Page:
Losing an employee—whether through layoff, firing, or voluntary resignation—can be stressful for employers. If you're a California employer thinking about laying off or firing your workers, you should make sure you follow California's strict rules about issuing final paychecks.
California law requires final pay to include "all wages and accrued vacation earned but unpaid." For purposes of final pay, "accrued vacation" includes traditional vacation pay as well as paid time off (PTO).
What's more, you may have to issue a final paycheck very quickly. When an employee voluntarily resigns, the amount of notice the employee gives determines the due date for the final paycheck. If an employee gives less than 72 hours notice (clock hours, not business hours), you have 72 hours from the time of notice to issue the final check. If an employee gives more than 72 hours notice, the final paycheck is due on the employee's last day of work.
One exception to the "final day, final pay" rule occurs in a layoff when a firm return-to-work date exists. In this situation, the discharge is considered temporary and final wages are not immediately due. Instead, you may pay the employee's wages on the next regular payday.
In the case of involuntary termination (including a layoff with no return-to-work date), you must issue final paychecks at the time of discharge. Obviously, this requirement can create difficulties for employers who terminate employees at remote jobsites, or late in the day after the payroll employees are gone. The legal obligation to issue an immediate final paycheck always has to be part of the analysis of when and where to terminate employment.
Timing requirements are difficult in some circumstances. For example, final paychecks are due within 72 hours of a seasonal layoff of employees. Even temporary layoffs may necessitate payment of a final paycheck. If you lay off an employee temporarily and set a return a return-to-work date after the regular pay period, you must pay that employee all final wages on the last day of work. If the return to work date is within the pay period, you may pay the employee on the next regular payday.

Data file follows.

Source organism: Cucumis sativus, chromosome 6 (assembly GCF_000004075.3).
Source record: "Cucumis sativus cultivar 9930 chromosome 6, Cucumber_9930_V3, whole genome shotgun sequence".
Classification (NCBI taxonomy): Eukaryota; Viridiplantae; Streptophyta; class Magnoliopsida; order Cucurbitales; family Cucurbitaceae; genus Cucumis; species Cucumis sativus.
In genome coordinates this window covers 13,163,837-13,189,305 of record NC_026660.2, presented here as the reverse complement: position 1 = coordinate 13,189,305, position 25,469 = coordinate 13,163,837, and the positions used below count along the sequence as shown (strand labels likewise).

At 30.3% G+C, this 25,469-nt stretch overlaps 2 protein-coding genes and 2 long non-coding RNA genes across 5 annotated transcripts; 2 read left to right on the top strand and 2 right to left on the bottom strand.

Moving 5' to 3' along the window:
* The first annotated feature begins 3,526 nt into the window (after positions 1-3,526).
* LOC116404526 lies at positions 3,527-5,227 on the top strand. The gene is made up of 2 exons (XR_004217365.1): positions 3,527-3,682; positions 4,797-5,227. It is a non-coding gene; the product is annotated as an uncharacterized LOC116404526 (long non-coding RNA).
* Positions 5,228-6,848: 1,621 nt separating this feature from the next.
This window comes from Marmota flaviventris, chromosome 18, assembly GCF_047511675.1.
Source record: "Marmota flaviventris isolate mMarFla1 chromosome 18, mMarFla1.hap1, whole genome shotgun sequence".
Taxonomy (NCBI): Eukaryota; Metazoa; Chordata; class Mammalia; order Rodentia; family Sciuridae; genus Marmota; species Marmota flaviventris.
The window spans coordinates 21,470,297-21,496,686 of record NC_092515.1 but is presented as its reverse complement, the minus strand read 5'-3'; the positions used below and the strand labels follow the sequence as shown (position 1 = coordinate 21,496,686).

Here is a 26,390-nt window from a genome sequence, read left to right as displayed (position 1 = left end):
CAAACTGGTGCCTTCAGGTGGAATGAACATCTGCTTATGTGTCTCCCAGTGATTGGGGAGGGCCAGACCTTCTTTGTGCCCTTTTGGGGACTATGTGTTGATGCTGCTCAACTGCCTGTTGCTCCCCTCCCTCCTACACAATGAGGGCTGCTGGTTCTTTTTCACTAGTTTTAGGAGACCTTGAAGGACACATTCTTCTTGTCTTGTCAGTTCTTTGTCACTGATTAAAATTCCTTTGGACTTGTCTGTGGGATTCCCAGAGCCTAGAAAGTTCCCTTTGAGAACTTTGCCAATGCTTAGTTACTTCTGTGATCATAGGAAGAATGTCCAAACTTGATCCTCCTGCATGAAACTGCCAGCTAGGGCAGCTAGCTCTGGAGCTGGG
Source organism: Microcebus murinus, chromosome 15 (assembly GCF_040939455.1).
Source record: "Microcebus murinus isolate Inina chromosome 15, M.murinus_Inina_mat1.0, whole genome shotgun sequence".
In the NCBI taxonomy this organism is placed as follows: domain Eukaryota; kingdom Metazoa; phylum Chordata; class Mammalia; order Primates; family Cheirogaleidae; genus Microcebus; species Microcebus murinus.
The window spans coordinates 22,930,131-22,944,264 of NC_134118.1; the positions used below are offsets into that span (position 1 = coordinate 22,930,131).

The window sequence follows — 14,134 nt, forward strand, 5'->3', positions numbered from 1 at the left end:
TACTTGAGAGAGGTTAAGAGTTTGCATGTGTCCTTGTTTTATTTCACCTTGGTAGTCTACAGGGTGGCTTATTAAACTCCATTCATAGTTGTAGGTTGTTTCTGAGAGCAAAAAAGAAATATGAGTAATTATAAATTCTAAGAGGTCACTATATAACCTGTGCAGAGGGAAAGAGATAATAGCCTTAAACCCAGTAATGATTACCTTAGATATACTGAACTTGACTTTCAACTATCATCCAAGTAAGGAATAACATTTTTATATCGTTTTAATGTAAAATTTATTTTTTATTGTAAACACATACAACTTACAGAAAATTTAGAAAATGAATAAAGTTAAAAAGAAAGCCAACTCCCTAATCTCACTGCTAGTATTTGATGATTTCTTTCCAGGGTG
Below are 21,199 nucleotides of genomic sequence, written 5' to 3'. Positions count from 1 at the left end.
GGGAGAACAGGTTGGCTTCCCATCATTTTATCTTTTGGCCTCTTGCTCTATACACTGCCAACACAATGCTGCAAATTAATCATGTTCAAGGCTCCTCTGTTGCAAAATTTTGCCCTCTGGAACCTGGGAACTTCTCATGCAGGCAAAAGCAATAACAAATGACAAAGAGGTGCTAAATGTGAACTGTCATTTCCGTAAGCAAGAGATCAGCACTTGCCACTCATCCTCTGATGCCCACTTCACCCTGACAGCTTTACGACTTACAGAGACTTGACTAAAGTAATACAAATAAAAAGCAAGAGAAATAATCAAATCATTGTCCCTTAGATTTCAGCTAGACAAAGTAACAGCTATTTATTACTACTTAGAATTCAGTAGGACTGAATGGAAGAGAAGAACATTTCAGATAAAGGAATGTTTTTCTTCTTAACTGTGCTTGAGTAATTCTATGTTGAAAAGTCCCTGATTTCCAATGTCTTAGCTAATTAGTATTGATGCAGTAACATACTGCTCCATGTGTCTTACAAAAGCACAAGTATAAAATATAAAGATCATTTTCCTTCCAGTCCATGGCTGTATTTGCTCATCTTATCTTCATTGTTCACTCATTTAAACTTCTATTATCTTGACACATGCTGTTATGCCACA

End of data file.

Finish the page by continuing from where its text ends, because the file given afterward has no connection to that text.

You can pay final wages via direct deposit if an employee previously authorized direct deposit for wages. Keep in mind that payment of final wages by direct deposit may not be practical. For example, unless an employee quits precisely 72 hours prior to payday (and the payroll can include all unpaid vacation in the check), a direct deposit of the final paycheck will likely be late. More often, terminations occur mid-pay-cycle, and you could incur fees to process a special direct deposit. Therefore, generally speaking, it is best to not rely on direct deposit for final checks. Instead, issue paper checks to departing employees.
Besides regular wages and vacation pay, you may owe other types of compensation to the employee when the employment relationship ends. Similarly, employees often leave work without submitting all final expense reports, making it impossible to calculate outstanding reimbursement in the final paycheck. Ask employees to turn in expense reimbursement requests as soon as possible and process them on a customary schedule. Remember that an employee's failure to promptly turn in expense reimbursement requests does not excuse an employer from responsibility to pay. Employees generally have three years to submit expenses for reimbursement.
Your company may also choose to offer employees severance packages at termination. Because severance is not a requirement and is generally not considered wages, it is excluded from the final paycheck rules. In other words, you don't have to pay the employee's severance right away. However, you still have to pay the employee's earnings and accrued vacation and PTO according to the deadlines set out above.
If you're a California employer with questions about how and when to issue final paychecks to your employees, contact an employment lawyer right away. Failing to meet California's strict guidelines could subject you to serious penalties.